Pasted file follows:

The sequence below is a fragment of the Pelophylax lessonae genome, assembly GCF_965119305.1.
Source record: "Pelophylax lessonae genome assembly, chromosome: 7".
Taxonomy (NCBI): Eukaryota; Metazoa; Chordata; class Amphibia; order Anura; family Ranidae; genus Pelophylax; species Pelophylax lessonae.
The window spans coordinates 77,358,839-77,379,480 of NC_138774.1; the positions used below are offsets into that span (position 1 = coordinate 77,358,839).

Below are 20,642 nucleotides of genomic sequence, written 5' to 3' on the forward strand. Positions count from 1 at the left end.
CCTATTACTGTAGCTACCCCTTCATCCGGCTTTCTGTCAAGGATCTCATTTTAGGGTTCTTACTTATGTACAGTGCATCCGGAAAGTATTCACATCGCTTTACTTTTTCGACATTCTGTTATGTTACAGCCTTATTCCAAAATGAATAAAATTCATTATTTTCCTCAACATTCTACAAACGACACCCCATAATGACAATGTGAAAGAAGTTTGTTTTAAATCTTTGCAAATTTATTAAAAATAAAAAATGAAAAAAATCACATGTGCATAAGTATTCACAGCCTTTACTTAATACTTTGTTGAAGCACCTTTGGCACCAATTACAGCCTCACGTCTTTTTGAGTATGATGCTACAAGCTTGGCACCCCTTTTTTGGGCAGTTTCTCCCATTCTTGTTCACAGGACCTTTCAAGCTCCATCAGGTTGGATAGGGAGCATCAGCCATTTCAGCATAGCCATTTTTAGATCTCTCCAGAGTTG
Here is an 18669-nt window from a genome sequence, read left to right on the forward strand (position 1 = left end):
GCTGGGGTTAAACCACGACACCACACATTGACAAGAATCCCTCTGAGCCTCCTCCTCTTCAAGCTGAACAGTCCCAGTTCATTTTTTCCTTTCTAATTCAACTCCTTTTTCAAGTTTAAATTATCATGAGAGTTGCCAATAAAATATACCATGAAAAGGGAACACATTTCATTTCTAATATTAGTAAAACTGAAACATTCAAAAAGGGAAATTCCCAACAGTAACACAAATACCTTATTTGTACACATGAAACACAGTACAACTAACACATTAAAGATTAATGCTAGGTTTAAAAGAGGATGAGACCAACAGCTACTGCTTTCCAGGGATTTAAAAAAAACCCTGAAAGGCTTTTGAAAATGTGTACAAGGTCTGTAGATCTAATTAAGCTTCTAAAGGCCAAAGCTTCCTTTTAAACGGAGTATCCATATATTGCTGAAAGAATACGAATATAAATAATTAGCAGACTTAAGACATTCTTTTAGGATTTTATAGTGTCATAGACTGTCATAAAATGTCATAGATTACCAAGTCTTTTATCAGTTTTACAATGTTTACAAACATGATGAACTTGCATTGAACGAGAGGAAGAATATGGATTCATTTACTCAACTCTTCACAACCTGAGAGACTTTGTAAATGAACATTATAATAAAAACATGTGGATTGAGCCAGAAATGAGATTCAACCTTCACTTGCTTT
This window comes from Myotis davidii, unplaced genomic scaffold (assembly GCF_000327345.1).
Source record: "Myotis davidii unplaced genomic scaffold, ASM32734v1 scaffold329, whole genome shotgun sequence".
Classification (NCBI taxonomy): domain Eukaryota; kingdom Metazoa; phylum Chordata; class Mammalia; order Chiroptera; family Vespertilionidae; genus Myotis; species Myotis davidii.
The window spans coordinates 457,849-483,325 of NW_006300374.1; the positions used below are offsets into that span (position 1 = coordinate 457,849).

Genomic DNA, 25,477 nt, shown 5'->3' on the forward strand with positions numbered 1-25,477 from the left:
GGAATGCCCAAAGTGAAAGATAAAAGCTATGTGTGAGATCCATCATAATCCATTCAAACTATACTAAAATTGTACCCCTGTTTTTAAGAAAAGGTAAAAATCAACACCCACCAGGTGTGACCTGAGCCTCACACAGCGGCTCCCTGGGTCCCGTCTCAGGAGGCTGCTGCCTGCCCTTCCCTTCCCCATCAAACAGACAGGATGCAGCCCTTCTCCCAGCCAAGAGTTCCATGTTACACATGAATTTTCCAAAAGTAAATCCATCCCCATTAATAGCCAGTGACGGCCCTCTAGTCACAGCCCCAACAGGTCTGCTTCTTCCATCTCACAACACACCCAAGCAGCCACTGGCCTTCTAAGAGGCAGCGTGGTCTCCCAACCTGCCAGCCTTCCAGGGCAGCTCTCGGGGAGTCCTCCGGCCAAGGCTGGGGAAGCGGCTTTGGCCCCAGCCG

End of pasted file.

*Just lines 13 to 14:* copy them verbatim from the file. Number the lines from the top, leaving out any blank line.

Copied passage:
Genomic DNA, 25,477 nt, shown 5'->3' on the forward strand with positions numbered 1-25,477 from the left:
GGAATGCCCAAAGTGAAAGATAAAAGCTATGTGTGAGATCCATCATAATCCATTCAAACTATACTAAAATTGTACCCCTGTTTTTAAGAAAAGGTAAAAATCAACACCCACCAGGTGTGACCTGAGCCTCACACAGCGGCTCCCTGGGTCCCGTCTCAGGAGGCTGCTGCCTGCCCTTCCCTTCCCCATCAAACAGACAGGATGCAGCCCTTCTCCCAGCCAAGAGTTCCATGTTACACATGAATTTTCCAAAAGTAAATCCATCCCCATTAATAGCCAGTGACGGCCCTCTAGTCACAGCCCCAACAGGTCTGCTTCTTCCATCTCACAACACACCCAAGCAGCCACTGGCCTTCTAAGAGGCAGCGTGGTCTCCCAACCTGCCAGCCTTCCAGGGCAGCTCTCGGGGAGTCCTCCGGCCAAGGCTGGGGAAGCGGCTTTGGCCCCAGCCG